Let’s not fool ourselves on EU accession
The election of Donald Trump as president of the United States has led to consecutive impacts on the world’s political and economic order, sparking fresh global and regional instabilities. The world was not safe before Trump, but it risks being in much more danger due to his reckless, arrogant and selfish policies.
He has long been bullying the world, even the U.S.’s allies, through economic sanctions and the use of the power of the U.S. dollar, causing outrage in the world and opening quests on how the U.S.’s economic dominance could be avoided. A BRICS’ summit in July, the EU’s internal discussions and negotiations with Washington were only a few of these efforts.
Equally important is the fact that Trump’s presidency came as the world capitalist order was also in the middle of a big transformation process. Bags of money which have been floating around emerging economies over more than a decade are now returning home, leaving many of these countries, like Turkey, without sufficient amount of dollars to pay its debts.
Countries like Russia, Iran and China who have been immediate targets of the Trump administration have long been in an effort to break the dollar-dominated trade in the world. They seem to be joined by prominent European countries, like France whose President Emmanuelle Macron announced that Europe could no longer rely on the U.S. for its security.
Turkey is not exempt from Trump’s bullying policies. The U.S. decision to ally with the People’s Protection Units (YPG) in Syria has long been causing a major security issue for Turkey. On the other hand, imposing sanctions against Turkey over the continued detention of pastor Andrew Brunson instead of using necessary diplomatic means has hit the already fragile Turkish economy.
This picture necessitates Turkey to engage in talks with other countries that wish to set up a new order in the world to avoid the Trump-led crisis.
It’s not up to this columnist to argue what kind of an order will be shaped and how long this process will take, but one still can discuss where Turkey should locate itself in such a new order.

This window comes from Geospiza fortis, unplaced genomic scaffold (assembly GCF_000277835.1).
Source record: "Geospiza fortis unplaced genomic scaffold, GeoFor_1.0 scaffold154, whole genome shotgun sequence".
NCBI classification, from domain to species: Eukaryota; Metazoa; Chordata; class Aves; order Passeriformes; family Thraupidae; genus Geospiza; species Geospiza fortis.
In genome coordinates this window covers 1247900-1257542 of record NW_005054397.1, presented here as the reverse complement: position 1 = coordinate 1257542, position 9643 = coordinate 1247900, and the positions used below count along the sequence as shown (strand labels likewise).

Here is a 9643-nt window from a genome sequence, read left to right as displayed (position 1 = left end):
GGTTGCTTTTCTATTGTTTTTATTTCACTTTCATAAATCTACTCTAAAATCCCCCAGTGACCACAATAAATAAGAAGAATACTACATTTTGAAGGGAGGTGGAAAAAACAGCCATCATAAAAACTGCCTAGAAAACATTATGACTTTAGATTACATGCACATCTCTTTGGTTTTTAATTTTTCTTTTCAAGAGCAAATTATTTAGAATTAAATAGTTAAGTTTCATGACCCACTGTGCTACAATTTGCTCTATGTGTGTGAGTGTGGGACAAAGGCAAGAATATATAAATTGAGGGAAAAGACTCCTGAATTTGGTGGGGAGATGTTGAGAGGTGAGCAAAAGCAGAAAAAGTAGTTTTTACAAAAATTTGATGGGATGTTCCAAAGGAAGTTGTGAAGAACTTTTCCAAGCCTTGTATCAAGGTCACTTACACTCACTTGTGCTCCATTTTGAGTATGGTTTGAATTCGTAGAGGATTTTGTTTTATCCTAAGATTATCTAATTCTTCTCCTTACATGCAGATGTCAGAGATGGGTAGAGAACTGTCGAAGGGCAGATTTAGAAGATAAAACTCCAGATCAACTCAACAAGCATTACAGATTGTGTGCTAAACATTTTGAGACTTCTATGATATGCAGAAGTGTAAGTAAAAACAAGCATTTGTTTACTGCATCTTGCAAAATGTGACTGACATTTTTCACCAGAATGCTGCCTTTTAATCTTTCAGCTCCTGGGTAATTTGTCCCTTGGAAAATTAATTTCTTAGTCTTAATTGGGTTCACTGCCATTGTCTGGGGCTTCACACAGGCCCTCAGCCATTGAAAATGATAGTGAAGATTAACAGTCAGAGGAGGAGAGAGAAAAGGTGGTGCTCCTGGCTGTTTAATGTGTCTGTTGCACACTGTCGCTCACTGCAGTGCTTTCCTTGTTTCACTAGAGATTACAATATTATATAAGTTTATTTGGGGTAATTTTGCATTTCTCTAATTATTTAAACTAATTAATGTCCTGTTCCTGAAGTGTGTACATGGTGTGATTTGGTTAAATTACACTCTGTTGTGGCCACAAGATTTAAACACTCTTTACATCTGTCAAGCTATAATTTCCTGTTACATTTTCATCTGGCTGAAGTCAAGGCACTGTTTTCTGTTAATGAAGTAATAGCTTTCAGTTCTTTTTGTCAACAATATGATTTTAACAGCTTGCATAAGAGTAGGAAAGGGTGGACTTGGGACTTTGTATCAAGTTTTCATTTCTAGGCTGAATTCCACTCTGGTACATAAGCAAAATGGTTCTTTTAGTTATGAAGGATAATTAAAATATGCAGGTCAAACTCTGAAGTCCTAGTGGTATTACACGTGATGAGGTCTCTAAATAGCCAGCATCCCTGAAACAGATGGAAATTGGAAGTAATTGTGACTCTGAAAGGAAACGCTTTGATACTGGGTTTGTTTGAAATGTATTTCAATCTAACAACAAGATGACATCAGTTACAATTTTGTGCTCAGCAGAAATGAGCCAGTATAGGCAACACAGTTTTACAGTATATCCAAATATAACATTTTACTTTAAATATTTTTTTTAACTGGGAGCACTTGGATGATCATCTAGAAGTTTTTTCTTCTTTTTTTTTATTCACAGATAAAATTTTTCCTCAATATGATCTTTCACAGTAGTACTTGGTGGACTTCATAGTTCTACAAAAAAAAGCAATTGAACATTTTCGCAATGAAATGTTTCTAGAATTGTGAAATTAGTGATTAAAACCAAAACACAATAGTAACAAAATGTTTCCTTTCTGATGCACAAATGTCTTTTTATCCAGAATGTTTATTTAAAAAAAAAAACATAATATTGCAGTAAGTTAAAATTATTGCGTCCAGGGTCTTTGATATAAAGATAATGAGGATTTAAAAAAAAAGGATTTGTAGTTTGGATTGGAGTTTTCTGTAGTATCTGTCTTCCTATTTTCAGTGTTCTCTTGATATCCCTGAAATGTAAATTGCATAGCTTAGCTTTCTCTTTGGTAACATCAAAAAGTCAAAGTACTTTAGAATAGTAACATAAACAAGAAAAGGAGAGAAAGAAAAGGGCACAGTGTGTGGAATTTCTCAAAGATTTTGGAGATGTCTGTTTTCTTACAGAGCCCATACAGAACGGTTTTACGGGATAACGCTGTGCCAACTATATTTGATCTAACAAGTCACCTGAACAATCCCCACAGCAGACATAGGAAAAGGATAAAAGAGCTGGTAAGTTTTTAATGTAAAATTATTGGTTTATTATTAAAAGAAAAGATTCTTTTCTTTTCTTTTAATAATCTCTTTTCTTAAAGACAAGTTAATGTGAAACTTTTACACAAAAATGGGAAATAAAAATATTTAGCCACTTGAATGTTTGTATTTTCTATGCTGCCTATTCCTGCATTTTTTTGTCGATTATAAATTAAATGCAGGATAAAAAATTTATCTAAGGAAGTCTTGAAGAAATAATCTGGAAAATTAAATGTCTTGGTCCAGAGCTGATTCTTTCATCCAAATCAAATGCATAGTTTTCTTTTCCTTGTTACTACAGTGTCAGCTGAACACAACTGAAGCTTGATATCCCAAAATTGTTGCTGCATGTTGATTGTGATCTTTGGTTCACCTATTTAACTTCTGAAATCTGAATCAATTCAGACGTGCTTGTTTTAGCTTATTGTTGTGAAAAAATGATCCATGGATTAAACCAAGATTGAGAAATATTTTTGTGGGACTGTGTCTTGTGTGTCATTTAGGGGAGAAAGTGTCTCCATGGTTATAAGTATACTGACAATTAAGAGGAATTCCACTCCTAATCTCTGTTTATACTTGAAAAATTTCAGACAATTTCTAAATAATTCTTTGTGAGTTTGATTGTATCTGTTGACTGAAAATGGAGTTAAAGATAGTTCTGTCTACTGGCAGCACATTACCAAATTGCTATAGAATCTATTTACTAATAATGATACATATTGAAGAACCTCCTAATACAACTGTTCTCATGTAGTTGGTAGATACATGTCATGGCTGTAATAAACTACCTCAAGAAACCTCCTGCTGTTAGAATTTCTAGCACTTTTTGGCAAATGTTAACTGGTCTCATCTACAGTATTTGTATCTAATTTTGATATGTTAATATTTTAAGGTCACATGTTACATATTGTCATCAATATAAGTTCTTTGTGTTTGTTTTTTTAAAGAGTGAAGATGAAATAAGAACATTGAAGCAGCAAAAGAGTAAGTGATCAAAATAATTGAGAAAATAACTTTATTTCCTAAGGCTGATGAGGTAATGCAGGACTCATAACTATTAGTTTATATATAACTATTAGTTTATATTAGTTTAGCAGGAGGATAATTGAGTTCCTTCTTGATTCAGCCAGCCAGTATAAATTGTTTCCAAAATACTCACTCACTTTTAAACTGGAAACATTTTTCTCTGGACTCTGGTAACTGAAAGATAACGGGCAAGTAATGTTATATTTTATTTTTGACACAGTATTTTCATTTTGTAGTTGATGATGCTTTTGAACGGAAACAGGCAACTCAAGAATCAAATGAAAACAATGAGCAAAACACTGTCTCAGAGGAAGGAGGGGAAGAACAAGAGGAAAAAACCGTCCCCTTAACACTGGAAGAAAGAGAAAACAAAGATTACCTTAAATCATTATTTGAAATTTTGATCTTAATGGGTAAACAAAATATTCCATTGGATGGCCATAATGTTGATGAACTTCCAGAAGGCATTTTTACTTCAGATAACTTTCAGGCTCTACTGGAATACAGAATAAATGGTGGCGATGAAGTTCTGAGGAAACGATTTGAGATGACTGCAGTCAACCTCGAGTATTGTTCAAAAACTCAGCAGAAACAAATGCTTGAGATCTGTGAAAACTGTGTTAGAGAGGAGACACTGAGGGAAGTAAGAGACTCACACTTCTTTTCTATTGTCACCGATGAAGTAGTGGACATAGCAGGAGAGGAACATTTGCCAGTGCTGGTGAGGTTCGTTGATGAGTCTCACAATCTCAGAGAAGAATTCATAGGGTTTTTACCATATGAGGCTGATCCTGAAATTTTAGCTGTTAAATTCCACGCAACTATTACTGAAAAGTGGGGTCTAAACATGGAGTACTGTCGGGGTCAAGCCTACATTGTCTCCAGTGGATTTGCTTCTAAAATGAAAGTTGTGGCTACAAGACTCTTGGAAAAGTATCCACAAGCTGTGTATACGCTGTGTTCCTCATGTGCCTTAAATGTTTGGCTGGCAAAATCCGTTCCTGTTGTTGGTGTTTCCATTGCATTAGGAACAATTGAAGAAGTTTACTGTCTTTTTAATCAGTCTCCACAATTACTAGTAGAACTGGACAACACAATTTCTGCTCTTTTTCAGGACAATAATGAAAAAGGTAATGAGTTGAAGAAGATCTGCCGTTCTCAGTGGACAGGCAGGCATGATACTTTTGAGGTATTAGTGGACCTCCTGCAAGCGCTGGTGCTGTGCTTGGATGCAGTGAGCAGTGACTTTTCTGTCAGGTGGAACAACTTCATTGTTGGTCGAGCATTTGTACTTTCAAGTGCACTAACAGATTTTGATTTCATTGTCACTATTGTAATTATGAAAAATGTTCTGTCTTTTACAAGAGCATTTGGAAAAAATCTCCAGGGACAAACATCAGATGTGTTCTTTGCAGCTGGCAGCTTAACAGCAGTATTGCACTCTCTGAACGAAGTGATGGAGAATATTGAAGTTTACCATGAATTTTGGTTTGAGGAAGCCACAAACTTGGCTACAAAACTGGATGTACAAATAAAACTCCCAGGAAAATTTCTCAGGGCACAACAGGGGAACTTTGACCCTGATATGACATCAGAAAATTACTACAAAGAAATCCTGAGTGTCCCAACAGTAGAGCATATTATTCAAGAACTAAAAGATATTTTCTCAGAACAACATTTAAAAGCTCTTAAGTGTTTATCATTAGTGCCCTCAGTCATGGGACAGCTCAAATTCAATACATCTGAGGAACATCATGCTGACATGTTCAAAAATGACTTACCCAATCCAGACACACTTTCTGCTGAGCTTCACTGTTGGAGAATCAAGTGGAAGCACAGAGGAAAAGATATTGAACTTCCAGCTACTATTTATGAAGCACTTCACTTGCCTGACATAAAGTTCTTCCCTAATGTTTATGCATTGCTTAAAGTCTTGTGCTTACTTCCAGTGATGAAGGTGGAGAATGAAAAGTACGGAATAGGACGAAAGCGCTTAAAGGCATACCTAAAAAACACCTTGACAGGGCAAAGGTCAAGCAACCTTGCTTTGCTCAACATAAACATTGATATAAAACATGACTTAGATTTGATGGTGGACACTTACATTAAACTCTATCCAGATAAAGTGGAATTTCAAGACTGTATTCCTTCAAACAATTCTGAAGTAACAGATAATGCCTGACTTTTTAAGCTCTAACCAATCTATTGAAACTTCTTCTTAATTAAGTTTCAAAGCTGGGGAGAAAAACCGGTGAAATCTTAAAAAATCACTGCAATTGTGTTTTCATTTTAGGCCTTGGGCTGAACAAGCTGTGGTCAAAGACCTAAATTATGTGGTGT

Let’s be straight forward: The place Turkey will occupy will not be EU membership. So, we should not fool ourselves over the EU accession process.
Unfortunately, this government’s recklessness toward the EU in the last four years and abandoning reforms almost irreversibly led to the suspension of this process. Macron has long been very blunt on this and repeated his point in his address to ambassadors on Aug. 27.
“President [Recep Tayyip] Erdoğan’s Turkey is not the Turkey of Kemal [Atatürk],” Macron said, at the expense of drawing Ankara’s reaction. More interestingly, he made this statement on the day his Finance Minister Bruno Le Maire hosted Turkey’s Finance and Treasury Minister Berat Albayrak and voiced support to Turkey’s economic stability.
The French president suggested the establishment of a “strategic partnership” with countries like Turkey and Russia whose cooperation would bring about a safer European continent.
Turkey’s perception among many EU countries is mainly about its geopolitical significance –especially in the joint fight against terror and stopping irregular migrants – not over the joint shared democratic values.
It’s important that Turkey is about to convene its EU Reform Action Group after a three-year break but it may be too late to convince Brussels if the government will continue its reluctance of a genuine return to its democratic agenda.
However, Turkey still needs to revive the democratic reform process not for Brussels but for its citizens. Turkey and the Turkish people deserve to be placed among decent and respected countries of the world, and the only way to do so is to upgrade its democratic standards.